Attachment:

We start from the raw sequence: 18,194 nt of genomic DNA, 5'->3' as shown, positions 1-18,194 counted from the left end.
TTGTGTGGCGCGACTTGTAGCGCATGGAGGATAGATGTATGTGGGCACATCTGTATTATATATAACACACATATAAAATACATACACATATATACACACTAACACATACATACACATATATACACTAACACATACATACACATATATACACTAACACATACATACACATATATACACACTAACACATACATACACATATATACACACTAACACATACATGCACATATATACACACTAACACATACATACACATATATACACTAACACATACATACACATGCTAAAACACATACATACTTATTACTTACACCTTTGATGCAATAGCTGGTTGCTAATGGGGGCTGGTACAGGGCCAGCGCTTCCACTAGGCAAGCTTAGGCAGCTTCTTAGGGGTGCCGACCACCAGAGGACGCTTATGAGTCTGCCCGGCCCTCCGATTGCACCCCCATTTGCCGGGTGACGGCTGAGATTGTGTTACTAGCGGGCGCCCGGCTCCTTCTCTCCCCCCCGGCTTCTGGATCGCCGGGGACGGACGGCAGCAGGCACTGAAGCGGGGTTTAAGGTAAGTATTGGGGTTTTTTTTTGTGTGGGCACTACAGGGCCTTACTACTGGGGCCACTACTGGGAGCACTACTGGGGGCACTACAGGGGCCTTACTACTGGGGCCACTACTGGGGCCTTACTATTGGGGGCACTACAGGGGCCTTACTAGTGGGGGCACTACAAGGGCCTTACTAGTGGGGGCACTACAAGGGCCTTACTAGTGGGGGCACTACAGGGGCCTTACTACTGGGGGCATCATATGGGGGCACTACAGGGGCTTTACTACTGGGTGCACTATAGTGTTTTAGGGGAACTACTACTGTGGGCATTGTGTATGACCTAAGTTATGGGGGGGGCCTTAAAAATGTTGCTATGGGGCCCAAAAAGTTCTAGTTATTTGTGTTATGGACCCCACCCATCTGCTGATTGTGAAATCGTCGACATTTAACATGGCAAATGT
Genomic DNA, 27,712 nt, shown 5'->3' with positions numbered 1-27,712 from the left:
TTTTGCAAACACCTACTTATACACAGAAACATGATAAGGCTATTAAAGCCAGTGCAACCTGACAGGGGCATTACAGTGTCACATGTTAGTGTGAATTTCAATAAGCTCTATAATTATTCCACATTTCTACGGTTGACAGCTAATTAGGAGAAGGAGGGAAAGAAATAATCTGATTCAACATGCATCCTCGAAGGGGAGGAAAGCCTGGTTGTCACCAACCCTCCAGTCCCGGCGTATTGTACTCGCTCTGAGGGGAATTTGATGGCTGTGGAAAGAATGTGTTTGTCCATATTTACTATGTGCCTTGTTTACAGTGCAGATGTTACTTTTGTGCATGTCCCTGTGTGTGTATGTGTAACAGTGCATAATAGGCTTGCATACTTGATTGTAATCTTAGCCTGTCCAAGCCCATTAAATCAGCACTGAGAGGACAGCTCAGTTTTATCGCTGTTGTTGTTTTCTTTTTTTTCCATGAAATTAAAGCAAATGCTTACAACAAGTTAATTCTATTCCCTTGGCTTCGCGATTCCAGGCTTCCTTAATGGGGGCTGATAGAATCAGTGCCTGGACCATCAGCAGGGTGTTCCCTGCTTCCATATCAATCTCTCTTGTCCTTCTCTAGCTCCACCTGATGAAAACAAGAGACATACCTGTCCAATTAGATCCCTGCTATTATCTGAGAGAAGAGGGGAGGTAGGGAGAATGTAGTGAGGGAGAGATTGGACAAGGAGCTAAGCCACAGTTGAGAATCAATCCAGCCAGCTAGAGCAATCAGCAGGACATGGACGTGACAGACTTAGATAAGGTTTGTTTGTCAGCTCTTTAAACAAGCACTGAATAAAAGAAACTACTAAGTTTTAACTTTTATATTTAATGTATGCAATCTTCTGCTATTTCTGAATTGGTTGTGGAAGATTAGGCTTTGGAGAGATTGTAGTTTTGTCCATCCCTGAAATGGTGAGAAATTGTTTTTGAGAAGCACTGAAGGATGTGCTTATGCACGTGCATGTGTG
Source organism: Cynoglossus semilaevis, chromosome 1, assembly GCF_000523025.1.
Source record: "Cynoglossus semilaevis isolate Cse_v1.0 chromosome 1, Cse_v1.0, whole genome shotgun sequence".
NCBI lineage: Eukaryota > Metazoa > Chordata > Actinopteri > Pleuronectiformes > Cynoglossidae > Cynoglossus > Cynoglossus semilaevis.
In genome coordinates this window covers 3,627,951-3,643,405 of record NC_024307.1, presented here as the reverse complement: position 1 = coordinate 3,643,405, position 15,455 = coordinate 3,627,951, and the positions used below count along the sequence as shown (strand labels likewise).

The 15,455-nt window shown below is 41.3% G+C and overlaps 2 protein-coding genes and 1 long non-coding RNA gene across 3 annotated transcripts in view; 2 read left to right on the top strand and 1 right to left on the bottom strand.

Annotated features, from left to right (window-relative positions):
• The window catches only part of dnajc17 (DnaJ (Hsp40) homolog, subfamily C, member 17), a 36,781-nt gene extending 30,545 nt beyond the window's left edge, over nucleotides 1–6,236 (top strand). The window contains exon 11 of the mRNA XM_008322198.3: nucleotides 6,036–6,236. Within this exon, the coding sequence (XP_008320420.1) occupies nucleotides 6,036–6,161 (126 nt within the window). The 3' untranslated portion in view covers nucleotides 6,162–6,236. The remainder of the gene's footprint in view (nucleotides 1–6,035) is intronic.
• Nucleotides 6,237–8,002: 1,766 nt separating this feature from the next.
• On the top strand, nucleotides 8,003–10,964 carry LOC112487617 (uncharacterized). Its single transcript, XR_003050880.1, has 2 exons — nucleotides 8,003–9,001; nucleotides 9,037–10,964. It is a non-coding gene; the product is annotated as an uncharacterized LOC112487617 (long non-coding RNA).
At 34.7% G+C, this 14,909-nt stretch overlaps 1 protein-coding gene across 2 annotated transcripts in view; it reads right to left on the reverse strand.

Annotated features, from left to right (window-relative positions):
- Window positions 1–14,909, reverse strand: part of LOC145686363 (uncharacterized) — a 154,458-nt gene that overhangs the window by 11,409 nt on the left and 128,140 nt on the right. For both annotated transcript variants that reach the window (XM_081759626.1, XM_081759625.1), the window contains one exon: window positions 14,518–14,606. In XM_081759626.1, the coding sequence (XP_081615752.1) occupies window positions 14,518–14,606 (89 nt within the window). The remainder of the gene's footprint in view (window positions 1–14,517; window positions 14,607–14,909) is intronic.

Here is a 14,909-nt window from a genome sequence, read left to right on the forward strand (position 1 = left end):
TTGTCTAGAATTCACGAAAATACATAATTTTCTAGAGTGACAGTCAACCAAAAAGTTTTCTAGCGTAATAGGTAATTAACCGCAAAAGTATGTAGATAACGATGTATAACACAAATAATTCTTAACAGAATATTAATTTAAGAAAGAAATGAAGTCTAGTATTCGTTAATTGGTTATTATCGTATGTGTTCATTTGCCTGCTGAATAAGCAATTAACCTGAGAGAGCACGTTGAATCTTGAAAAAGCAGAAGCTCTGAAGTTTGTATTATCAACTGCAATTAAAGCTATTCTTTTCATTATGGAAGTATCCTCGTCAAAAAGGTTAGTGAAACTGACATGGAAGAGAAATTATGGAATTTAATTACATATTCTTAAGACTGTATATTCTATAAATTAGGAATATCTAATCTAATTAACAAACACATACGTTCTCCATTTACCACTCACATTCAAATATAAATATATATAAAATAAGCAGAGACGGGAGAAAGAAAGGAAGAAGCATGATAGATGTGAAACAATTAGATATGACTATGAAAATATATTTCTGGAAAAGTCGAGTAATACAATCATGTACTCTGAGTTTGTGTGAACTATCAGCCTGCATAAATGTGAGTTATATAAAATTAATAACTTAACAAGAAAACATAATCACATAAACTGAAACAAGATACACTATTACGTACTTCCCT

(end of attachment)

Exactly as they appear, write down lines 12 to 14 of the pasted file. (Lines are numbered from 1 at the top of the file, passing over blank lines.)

• Nucleotides 6,237–8,002: 1,766 nt separating this feature from the next.
• On the top strand, nucleotides 8,003–10,964 carry LOC112487617 (uncharacterized). Its single transcript, XR_003050880.1, has 2 exons — nucleotides 8,003–9,001; nucleotides 9,037–10,964. It is a non-coding gene; the product is annotated as an uncharacterized LOC112487617 (long non-coding RNA).
At 34.7% G+C, this 14,909-nt stretch overlaps 1 protein-coding gene across 2 annotated transcripts in view; it reads right to left on the reverse strand.